The economist: Government trying to stimulate a rise in total fertility rates?

Posted on September 20, 2010 by


On Sept. 16th, 2010, The economist published an article entitled: an excercise in fertility In Asia’s “little tigers”, big families went out of vogue decades ago, and have stayed there Whose to blame for the decline in fertility rates in the rich economies of south east Asia?

It is true that as income grows, the opportunity cost of having children increases therefore reducing the incentive to have children, but what if what economists call the income effect was not the only culprit for the massive decline in fertility rates? What if a longstanding history of bad government policy had in effect contributed to this massive decline in fertility? Among many other bad policies, most pension systems in the developed countries (social security system) subsidize retirement and reduce the incentive for individuals to have children because individuals don’t need to invest in children, to care for them in old age.

Even worse, what if now an attempt to increase fertility rates made matters worse?  Subsidizing fertility or child rearing could greatly affect the family structure!  What do I mean by family structure? well simply put: marriages and divorces… Policies that give financial benefits to single mothers will increase the incentive for women to have children “out of wedlock” increasing fertility but they could also contribute to a rise in divorces.  Such policies reduce the need for the second income a partner may provide.

I may not have all the answers but it seems to me that there’s enough economic research and real world evidence that suggests that government intervention is one of the main causes for the fertility problem and more of it could not only lead to the breakdown of the family structure but also contribute to reducing outcomes for those children in single parent households.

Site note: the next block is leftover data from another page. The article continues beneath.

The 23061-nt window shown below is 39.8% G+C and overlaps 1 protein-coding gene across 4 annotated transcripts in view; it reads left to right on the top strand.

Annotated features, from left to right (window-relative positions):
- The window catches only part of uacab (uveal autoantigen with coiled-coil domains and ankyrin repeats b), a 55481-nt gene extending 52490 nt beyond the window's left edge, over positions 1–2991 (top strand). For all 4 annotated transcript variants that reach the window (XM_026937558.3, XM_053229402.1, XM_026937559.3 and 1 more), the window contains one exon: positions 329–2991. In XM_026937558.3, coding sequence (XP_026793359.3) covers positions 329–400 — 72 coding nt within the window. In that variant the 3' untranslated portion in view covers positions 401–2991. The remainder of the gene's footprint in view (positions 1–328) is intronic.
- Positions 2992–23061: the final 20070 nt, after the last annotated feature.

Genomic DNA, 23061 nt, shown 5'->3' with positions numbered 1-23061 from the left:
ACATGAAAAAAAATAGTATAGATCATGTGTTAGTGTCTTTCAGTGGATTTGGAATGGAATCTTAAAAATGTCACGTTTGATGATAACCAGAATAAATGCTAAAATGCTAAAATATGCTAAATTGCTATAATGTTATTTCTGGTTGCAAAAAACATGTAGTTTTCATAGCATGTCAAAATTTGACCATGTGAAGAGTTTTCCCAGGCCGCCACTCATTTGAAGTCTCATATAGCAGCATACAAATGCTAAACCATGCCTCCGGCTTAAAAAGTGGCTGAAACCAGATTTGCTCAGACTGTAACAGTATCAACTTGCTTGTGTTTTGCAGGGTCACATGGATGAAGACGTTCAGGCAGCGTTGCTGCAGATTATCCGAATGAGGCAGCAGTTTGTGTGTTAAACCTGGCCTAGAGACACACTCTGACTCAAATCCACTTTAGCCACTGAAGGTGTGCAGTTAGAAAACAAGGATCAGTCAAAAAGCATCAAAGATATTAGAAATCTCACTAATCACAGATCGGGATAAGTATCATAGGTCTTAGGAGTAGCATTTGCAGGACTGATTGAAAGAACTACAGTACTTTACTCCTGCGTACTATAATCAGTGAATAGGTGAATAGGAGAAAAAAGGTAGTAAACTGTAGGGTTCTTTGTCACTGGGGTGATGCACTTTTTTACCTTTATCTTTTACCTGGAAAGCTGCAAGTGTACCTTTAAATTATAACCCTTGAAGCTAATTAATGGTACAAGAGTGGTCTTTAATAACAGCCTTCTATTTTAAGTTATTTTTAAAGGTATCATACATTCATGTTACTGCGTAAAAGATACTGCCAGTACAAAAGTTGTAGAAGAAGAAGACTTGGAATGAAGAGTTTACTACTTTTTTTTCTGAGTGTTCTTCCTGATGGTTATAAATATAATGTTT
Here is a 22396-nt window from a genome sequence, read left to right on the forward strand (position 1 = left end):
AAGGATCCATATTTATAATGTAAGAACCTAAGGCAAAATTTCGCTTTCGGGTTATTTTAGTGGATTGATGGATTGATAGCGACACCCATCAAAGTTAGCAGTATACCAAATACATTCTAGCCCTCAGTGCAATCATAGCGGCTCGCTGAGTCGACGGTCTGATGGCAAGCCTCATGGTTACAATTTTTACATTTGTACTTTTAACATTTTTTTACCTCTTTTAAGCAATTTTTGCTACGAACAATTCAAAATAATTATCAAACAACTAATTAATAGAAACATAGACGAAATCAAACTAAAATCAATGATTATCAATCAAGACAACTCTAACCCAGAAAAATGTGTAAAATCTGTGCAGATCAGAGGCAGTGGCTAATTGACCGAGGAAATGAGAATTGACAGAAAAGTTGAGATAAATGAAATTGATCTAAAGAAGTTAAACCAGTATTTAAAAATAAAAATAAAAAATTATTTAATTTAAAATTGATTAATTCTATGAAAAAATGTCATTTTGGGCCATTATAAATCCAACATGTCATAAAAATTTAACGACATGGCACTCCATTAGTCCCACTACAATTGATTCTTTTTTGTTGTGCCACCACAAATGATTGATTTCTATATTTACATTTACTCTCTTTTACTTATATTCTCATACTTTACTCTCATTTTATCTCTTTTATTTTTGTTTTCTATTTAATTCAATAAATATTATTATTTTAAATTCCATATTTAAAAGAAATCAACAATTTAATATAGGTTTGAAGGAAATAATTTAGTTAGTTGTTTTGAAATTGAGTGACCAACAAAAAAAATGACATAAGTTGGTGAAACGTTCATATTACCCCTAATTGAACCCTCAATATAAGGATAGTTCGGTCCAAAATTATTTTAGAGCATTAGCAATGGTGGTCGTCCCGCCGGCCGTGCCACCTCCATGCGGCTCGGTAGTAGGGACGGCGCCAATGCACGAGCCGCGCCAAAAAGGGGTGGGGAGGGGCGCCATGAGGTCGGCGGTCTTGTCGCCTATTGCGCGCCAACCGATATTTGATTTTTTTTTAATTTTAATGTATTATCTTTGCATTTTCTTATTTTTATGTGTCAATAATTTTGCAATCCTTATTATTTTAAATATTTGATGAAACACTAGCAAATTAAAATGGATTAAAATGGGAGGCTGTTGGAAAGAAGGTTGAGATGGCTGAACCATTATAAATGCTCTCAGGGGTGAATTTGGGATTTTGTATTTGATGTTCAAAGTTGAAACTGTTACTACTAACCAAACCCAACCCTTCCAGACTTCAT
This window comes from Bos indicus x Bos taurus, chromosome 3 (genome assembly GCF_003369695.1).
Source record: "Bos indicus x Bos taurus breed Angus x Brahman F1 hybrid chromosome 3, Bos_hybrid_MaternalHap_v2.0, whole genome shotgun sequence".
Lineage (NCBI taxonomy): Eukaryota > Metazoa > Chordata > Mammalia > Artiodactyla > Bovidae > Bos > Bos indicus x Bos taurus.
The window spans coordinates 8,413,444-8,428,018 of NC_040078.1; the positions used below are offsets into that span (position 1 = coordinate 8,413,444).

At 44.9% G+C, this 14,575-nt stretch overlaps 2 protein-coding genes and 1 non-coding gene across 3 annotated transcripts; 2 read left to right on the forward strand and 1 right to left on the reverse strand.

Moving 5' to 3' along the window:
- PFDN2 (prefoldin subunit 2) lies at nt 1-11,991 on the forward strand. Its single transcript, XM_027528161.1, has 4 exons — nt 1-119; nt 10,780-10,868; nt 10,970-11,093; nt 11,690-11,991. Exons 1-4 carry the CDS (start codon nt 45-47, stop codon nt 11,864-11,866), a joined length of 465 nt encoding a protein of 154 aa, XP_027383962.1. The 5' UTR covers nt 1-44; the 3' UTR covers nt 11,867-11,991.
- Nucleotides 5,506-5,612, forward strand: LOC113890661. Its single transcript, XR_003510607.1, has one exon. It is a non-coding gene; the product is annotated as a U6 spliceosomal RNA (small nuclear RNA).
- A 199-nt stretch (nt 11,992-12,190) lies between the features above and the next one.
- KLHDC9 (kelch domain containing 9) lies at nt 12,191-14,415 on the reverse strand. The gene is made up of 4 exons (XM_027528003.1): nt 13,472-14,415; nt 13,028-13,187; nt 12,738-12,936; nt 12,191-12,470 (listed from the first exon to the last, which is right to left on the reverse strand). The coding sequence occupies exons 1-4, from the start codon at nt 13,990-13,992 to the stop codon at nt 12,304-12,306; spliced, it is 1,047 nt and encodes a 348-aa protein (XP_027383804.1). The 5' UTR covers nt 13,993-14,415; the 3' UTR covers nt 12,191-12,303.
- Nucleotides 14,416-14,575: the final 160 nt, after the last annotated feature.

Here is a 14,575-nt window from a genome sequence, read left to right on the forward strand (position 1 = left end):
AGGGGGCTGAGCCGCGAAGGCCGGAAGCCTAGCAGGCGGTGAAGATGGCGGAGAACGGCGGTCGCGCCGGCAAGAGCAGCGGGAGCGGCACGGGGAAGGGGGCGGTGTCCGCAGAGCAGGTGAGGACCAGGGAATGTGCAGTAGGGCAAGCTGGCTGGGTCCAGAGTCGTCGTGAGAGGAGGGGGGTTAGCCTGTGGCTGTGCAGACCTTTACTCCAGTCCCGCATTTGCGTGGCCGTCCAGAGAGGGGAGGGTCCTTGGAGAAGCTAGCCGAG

Recent research by prominent economists John Knowles and Nezi Guner explain that some subsidies affect household formation and human capital investment in children.   It is important to emphasize that University of Southampton (United-Kingdom) economist, Professor John Knowles, was awarded the Harry G. Johnson Prize by the Canadian Economics Association for the best paper published in the Canadian Journal of Economics in 2009. The prize, shared with co-author Professor Nezih Guner of Universitat Autònoma de Barcelona, for their paper ‘Why is the Rate of Single-Parenthood Lower in Canada than in the U.S.? A Dynamic Equilibrium Analysis of Welfare Policies,’ which appeared in the February, 2009 issue of the journal.

The Canadian Economics Association awards the Harry G. Johnson Prize each year to the author or authors of the paper judged to be the best paper published in the Canadian Journal of Economics in the preceding calendar year. The prize is named in honour of the distinguished Canadian economist who produced a large quantity of highly influential research particularly but not exclusively in international finance, international trade theory, and macroeconomics.

You can access the research online:

Why is the Rate of Single Parenthood Lower in Canada than in the U.S.? A Dynamic Equilibrium Analysis of Welfare Policies